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A daily view of all the goings-on at ASTRON and JIVE.
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  • 06/17/18--17:00: Arts Tabs First Light
  • © J Hargreaves

    On 9th May, the DESP group handed over a version of the ARTS firmware with Tied Array Beams (TABS) enabled to our astronomer colleagues for initial testing. We expected to get some feedback about packets-per-second, header-field errors and so on.

    It was a nice surprise when, within 30 minutes, Leon Oostrum had imaged a pulsar!

    Several new things had to work for that to happen: The TABs beamformer, adapted from the Apertif one by Daniel; A script written by Pieter to set and read back the weights; the packetizing firmware, extensively re-written during April to save FPGA resources; and of course the astronomy pipeline software running on the ARTS cluster.

    After a small cake celebration, we are continuing to test, debug and add features - always easier to do on a working system.


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    © ASTRON

    As part of the ASTRON/JIVE SOS traineeship programme in LOFAR Science Operations, there was a visit to SURFsara in Amsterdam on June 06, 2018. This was to introduce the trainees (Bernard and Emmanuel) and new SOS recruit (Thomas) to the largest long-term storage facility of the LOFAR Long-Term Archive (LTA), where about two-thirds of LOFAR's current incredible 32PB capacity data is stored. The Head of SOS, Dr. Roberto Pizzo, organised the visit. Onno Sweers (Data Storage Unit), Raymond Onno (newly-recruited Support Scientist) and Natalie Danezi (User Support Unit) of SURFsara gave us a guided tour of the infrastructure and facilities at the outfit. SURFsara is one of Netherlands' biggest National Supercomputing and Big Data Storage Facilities. During the tour we visited several systems including the HPC Cloud, Supercomputer Clusters (Cartesius, Lisa and Hadoop), the Grid Infrastructure, Data Ingest Service and the tape library technology Data Archive.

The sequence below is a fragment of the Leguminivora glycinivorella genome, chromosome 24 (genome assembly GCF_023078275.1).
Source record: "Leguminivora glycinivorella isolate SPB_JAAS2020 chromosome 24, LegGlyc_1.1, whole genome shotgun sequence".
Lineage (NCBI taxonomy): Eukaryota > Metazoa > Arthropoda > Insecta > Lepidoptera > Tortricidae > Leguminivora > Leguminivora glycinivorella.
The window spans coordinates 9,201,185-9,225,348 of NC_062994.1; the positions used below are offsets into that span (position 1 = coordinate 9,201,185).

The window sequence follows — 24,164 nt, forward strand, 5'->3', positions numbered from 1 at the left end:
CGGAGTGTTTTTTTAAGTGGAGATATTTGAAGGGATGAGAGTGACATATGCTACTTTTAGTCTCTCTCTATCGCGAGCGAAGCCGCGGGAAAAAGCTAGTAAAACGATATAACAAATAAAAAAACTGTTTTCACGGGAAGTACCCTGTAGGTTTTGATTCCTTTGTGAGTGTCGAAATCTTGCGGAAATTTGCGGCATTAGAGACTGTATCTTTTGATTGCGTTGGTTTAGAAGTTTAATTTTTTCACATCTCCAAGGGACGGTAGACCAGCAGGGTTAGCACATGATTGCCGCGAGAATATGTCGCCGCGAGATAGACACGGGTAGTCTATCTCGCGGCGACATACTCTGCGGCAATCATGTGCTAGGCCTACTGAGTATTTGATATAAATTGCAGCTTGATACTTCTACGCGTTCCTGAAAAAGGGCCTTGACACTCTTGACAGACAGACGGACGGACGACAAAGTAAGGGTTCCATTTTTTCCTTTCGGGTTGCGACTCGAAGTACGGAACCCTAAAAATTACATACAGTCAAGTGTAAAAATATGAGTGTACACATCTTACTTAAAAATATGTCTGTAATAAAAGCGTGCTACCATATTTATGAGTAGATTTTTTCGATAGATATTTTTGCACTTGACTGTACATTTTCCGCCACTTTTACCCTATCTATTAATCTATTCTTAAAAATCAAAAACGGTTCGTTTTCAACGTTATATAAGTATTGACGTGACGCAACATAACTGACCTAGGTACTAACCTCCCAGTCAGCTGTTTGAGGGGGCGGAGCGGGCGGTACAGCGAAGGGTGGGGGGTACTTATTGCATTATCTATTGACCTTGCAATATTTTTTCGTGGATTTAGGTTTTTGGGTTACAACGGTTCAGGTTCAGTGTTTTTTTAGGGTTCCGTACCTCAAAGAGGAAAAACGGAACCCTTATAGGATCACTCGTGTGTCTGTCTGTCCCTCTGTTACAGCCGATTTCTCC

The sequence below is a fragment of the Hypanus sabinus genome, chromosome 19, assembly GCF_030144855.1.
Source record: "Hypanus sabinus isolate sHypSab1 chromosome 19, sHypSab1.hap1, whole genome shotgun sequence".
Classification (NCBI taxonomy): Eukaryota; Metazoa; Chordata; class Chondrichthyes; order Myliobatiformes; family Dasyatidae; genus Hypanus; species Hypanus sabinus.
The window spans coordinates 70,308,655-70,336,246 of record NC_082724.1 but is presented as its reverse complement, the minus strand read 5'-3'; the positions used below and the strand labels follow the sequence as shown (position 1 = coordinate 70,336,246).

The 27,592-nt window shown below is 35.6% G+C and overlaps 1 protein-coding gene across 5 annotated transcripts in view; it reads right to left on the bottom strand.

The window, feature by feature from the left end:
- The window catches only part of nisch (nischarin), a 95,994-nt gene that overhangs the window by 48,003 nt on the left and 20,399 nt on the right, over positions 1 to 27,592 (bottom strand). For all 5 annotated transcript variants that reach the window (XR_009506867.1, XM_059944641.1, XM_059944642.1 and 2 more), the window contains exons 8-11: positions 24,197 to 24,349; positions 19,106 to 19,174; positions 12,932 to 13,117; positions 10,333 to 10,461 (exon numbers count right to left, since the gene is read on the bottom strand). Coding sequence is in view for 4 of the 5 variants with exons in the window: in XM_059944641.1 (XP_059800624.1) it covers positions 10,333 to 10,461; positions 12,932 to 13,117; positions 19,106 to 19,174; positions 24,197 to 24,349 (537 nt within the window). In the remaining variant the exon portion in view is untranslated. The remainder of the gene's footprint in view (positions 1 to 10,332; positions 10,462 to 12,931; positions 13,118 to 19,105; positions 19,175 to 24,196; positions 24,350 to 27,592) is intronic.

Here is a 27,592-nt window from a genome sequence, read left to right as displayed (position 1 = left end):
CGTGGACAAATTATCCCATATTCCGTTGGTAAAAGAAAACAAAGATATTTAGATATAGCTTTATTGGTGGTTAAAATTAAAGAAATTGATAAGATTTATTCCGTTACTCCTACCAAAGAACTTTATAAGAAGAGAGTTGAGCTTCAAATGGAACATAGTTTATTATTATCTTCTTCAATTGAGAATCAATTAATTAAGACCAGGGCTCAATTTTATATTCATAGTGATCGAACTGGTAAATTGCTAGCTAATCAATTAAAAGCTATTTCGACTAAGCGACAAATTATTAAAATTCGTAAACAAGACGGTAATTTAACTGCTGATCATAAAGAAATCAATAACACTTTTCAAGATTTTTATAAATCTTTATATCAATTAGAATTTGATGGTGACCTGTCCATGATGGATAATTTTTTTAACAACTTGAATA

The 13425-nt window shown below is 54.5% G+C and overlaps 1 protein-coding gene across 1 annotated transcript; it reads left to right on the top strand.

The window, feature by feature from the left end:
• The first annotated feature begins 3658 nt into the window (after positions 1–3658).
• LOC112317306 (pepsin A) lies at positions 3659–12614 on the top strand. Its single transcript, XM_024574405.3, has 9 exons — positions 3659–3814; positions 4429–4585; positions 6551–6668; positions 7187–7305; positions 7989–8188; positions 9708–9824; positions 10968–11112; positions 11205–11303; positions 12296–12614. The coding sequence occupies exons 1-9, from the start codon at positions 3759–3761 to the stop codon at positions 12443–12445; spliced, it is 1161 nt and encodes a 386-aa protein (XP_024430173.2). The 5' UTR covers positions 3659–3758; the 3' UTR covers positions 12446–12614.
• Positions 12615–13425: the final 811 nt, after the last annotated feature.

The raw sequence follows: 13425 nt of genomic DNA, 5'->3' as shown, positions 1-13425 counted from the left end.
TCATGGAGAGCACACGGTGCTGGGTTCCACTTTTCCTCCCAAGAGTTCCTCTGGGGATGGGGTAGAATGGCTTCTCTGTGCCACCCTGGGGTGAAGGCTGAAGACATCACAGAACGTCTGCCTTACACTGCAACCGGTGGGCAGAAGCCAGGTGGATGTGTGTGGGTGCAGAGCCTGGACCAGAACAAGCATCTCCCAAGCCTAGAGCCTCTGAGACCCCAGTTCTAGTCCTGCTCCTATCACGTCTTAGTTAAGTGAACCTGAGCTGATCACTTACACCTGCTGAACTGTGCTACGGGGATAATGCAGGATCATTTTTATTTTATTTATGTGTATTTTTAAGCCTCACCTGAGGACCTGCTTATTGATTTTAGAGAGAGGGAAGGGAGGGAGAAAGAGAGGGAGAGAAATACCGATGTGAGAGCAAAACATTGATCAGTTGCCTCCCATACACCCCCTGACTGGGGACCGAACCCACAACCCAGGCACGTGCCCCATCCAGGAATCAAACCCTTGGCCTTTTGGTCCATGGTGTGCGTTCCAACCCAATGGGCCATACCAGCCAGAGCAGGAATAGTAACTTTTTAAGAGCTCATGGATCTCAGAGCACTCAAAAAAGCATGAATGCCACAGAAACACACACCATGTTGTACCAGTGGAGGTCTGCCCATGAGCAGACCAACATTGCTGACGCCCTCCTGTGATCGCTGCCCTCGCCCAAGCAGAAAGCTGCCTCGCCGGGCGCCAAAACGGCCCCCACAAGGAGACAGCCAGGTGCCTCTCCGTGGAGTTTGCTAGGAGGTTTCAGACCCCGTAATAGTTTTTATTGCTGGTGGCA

It was interesting to see the Grid infrastructure, where some of the LOFAR data is processed, and the Tape Storage facility where LOFAR LTA is housed. The expandable 200PB capacity tape storage system currently hosts about 40PB of data, a half of which belongs to LOFAR. Amazingly, the SRON analysis Tropomi satellite, the Large Hadron Collider experiments, the gravity wave detectors (LIGO-Virgo), large-scale DNA analyses (BBMRI, Project MinE), dark matter experiments (Xenon1T), and other high-processing power and huge data storage demanding establishments are all affiliates of SURFsara.